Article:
Underground Rooms

Underground Rooms: Safe or Dangerous?

Underground Rooms Safe or Dangerous

Every person is obsessed with the idea of two things at some point in their life- treehouse and secret den. If you grew up reading stories of courageous kids going on exciting adventures, chances are, you love the concept of a secret underground bunker.

Underground bunkers, or underground rooms, serve multiple purposes. Apart from letting you live your childhood dreams, these rooms prove to be beneficial in emergencies. In regions where tornadoes are frequent, underground rooms serve as a safe space.

You can use the space as an extra storage room. However, all of this is possible only when the room is built thoughtfully. Whether you follow all the guidelines and build the room accordingly will determine how safe it is to inhabit.

Things to Consider While Building an Underground Room

Things to Consider While Building an Underground Room

If you are wondering how to build an underground room that is safe and cosy, here are a few pointers-

  • A Calculated Spot: Before building the underground room, you must sketch out a map. Demarcate the exact place where you wish to build the room. Check with the local authorities to ensure that the demarcated place is away from the gas, electricity, or sewage lines. Building a room dangerously close to the utility lines is never a good idea. It is best to steer clear of them. Also, remember to get all the necessary permissions for digging the area constructing a room.
  • Consider Debris and Waterlogging: To build an underground bunker, you need a spot free of any debris on the surface. Spread-out tree roots and too many rocks on the surface complicate the process of digging. It would be best if you also avoided areas where waterlogs easily. Muddy parts of the yard are a big no-no as they can cause flooding in the future. If you live in a flood-prone area, building an underground room is extremely risky.
  • Dimensions of The Room: Underground rooms come with a risk of the walls collapsing. One simple way to minimize this risk is to keep the ratio of depth equal to the room’s width. If depth is significantly more than the width of the walls, the chance of them collapsing increases remarkably. Therefore, to avoid the fall, make sure to dig only as deep as you dig across. It is best to keep the dimensions of the room small. A 5X5 foot pit serves best. Going beyond 6 feet is a risk you should not take.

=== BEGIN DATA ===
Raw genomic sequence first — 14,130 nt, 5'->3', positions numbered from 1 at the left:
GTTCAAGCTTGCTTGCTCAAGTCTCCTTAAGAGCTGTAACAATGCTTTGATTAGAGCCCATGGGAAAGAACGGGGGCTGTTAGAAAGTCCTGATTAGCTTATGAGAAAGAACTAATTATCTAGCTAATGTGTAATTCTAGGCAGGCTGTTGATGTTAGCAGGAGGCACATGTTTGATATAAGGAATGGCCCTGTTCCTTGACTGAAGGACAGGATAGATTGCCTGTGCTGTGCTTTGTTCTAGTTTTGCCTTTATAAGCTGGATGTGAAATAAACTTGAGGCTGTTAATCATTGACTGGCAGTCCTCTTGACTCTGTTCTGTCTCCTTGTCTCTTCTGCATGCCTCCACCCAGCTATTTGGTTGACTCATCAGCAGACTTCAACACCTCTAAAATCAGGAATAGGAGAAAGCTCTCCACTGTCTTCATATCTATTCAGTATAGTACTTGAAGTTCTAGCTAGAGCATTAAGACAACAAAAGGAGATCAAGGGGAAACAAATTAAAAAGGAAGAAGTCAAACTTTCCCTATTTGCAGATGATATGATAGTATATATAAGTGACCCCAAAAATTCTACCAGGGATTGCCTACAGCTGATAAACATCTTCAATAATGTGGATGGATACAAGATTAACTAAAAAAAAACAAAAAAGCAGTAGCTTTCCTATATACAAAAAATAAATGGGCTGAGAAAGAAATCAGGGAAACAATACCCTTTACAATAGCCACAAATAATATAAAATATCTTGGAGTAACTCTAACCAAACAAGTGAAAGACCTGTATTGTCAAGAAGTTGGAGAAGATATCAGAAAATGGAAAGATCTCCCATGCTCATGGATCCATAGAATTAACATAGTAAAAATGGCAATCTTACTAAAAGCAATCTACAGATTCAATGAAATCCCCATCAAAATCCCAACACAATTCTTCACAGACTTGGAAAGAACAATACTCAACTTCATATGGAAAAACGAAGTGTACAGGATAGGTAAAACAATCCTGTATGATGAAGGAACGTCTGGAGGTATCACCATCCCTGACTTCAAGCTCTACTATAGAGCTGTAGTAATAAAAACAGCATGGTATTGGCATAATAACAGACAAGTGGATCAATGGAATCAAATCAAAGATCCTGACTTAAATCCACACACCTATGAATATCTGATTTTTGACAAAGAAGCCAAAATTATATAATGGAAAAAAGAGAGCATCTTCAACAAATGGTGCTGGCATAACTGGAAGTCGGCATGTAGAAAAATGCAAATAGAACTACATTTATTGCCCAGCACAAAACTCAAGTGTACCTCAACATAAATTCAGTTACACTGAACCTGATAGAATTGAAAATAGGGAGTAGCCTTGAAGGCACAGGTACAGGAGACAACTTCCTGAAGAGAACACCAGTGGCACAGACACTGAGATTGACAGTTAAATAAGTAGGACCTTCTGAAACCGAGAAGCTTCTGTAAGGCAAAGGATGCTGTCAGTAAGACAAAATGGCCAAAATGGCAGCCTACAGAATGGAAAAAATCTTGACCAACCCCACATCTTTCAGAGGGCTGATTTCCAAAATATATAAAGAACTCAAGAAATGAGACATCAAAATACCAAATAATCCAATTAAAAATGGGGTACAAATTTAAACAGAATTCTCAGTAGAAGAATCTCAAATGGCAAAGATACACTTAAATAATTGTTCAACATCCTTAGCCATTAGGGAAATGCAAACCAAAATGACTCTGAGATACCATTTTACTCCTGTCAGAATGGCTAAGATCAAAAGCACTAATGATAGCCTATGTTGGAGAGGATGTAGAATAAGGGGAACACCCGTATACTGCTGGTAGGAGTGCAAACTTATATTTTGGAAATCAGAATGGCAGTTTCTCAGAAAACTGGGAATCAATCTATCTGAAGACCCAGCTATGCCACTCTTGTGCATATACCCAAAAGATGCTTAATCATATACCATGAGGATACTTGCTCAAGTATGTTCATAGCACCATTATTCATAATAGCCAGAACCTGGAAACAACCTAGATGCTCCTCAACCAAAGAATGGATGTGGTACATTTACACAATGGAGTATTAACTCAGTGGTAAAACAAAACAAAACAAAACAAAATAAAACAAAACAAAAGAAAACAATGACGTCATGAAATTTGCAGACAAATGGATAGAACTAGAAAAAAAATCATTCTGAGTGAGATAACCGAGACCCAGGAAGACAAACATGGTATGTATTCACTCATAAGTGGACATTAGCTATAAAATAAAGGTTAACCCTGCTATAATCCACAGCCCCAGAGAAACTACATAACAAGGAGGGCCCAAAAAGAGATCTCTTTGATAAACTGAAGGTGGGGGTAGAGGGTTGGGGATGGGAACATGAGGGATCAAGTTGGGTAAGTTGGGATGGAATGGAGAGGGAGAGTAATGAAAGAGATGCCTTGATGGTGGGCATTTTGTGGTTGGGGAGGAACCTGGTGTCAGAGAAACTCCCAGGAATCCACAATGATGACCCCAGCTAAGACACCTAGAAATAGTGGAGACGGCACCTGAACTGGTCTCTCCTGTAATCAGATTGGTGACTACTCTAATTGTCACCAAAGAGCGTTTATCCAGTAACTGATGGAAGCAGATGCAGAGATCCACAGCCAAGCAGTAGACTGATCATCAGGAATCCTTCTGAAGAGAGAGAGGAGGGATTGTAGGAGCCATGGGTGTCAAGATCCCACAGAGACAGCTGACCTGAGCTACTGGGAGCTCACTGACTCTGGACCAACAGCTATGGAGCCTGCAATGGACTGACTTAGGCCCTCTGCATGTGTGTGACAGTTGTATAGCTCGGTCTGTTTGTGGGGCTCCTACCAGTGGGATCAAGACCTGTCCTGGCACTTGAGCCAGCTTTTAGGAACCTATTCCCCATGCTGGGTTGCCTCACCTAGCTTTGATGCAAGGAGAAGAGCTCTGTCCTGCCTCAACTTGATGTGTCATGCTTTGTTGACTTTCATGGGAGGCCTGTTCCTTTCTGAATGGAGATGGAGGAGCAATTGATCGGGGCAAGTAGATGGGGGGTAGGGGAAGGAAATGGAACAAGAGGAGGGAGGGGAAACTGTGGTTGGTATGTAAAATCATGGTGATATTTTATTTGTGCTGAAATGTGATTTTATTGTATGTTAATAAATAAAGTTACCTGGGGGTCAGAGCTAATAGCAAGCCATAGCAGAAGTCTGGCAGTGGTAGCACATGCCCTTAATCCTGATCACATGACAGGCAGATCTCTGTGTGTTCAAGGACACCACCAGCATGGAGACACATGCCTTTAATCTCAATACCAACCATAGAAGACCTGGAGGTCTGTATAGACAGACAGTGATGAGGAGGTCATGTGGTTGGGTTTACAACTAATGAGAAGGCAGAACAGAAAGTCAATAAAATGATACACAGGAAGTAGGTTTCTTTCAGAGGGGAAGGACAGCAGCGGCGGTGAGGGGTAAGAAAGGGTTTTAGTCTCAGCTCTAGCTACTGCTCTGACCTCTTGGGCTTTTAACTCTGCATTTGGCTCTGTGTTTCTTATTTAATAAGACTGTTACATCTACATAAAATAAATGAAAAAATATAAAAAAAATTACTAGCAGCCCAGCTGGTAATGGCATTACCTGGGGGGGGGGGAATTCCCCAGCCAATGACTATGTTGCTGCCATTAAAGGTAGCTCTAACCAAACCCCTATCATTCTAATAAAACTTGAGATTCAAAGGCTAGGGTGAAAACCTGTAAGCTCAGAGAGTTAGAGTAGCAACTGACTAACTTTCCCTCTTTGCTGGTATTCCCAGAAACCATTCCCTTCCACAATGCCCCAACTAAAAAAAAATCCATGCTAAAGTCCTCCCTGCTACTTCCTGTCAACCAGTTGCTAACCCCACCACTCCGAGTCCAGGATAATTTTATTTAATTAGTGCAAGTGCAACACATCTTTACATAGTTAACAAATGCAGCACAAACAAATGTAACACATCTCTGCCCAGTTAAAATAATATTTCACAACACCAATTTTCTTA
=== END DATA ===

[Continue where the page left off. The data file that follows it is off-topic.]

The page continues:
• Always Keep a Check on Measurements: As you begin the actual process of digging the pit, make sure that you constantly check on the measurements, especially if you are working on the project alone. Keep track of just how much you have dug and how much further you need to go. Try to dig as evenly as you can. Digging a little too much can mess the proportions and pose a risk to the stability of the structure. This process takes quite a while to finish. Therefore, make sure that you cover the pit every time you wrap up for the day. Enclose the pit with a tarp and put up a sign nearby to warn people of the hole. This will not only prevent accidents but also save the dimensions of your pit from getting compromised.
  • Sloping The Walls: Shape the walls to be slightly wider than the floor of the underground room. This adds an extra layer of protection against the risk of the walls collapsing. To achieve this shape, start by simply skimming off some earth around the rims of the pit. Gradually work your way downwards. Go for a top that is around 6” wider than the base. Using a small shovel, scrape the walls to give them a proper angle. Such a structure should be safe enough to develop further.
  • No Place for Candles: An underground space is not the best place for igniting a fire. It would be best if you avoided candles, incense sticks, and everything that revolves around fire. Go for flashlights, glowsticks, etc. That way, you can do away with the risk of concentrating the small space with carbon monoxide. Suffocation because of such concentration will be ruled out if you follow the “no candles” rule.
  • Design An Easy Way in and Out: Exit and entrance to an underground room are equally important. The room does not have windows. Getting trapped inside would be no less than a nightmare. Therefore, make sure that you can get out of the room as easily as you can get in.

Underground rooms are doubtlessly exciting to maintain. If you follow all the guidelines, you have no reason to worry about its safety. Design the room thoughtfully, execute the plan mindfully, and you are good to go.

Sandy Jensen
Sandy Jensen is the founder of OrganizeWithSandy and Works with Champalimaud Design where she curates and creates fresh ideas for designing and styling your life.

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